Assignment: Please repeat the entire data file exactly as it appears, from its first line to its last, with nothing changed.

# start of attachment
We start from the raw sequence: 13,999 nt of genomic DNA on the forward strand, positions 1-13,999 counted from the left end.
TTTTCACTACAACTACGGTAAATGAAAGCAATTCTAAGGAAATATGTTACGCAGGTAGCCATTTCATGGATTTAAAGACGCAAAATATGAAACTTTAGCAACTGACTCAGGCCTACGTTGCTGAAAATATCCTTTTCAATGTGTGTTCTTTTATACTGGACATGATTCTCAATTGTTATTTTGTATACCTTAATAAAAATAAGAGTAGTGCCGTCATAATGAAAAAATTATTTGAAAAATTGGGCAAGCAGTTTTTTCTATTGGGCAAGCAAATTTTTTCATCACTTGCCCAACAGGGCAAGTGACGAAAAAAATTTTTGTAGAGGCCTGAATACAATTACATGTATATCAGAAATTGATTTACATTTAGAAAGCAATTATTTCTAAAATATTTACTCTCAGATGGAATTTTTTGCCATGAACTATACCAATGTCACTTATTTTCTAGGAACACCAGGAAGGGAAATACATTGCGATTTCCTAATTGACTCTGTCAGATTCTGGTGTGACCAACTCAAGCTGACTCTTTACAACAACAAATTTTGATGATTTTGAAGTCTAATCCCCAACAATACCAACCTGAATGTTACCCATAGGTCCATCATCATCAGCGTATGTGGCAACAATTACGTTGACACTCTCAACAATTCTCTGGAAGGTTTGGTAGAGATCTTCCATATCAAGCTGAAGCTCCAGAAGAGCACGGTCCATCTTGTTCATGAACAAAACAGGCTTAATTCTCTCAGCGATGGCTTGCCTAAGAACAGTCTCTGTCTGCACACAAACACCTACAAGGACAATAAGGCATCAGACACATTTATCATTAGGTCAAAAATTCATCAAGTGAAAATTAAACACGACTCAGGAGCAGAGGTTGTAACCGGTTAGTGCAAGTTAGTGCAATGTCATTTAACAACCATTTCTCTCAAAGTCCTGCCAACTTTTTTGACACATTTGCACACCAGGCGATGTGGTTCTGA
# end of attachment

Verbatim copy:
We start from the raw sequence: 13,999 nt of genomic DNA on the forward strand, positions 1-13,999 counted from the left end.
TTTTCACTACAACTACGGTAAATGAAAGCAATTCTAAGGAAATATGTTACGCAGGTAGCCATTTCATGGATTTAAAGACGCAAAATATGAAACTTTAGCAACTGACTCAGGCCTACGTTGCTGAAAATATCCTTTTCAATGTGTGTTCTTTTATACTGGACATGATTCTCAATTGTTATTTTGTATACCTTAATAAAAATAAGAGTAGTGCCGTCATAATGAAAAAATTATTTGAAAAATTGGGCAAGCAGTTTTTTCTATTGGGCAAGCAAATTTTTTCATCACTTGCCCAACAGGGCAAGTGACGAAAAAAATTTTTGTAGAGGCCTGAATACAATTACATGTATATCAGAAATTGATTTACATTTAGAAAGCAATTATTTCTAAAATATTTACTCTCAGATGGAATTTTTTGCCATGAACTATACCAATGTCACTTATTTTCTAGGAACACCAGGAAGGGAAATACATTGCGATTTCCTAATTGACTCTGTCAGATTCTGGTGTGACCAACTCAAGCTGACTCTTTACAACAACAAATTTTGATGATTTTGAAGTCTAATCCCCAACAATACCAACCTGAATGTTACCCATAGGTCCATCATCATCAGCGTATGTGGCAACAATTACGTTGACACTCTCAACAATTCTCTGGAAGGTTTGGTAGAGATCTTCCATATCAAGCTGAAGCTCCAGAAGAGCACGGTCCATCTTGTTCATGAACAAAACAGGCTTAATTCTCTCAGCGATGGCTTGCCTAAGAACAGTCTCTGTCTGCACACAAACACCTACAAGGACAATAAGGCATCAGACACATTTATCATTAGGTCAAAAATTCATCAAGTGAAAATTAAACACGACTCAGGAGCAGAGGTTGTAACCGGTTAGTGCAAGTTAGTGCAATGTCATTTAACAACCATTTCTCTCAAAGTCCTGCCAACTTTTTTGACACATTTGCACACCAGGCGATGTGGTTCTGA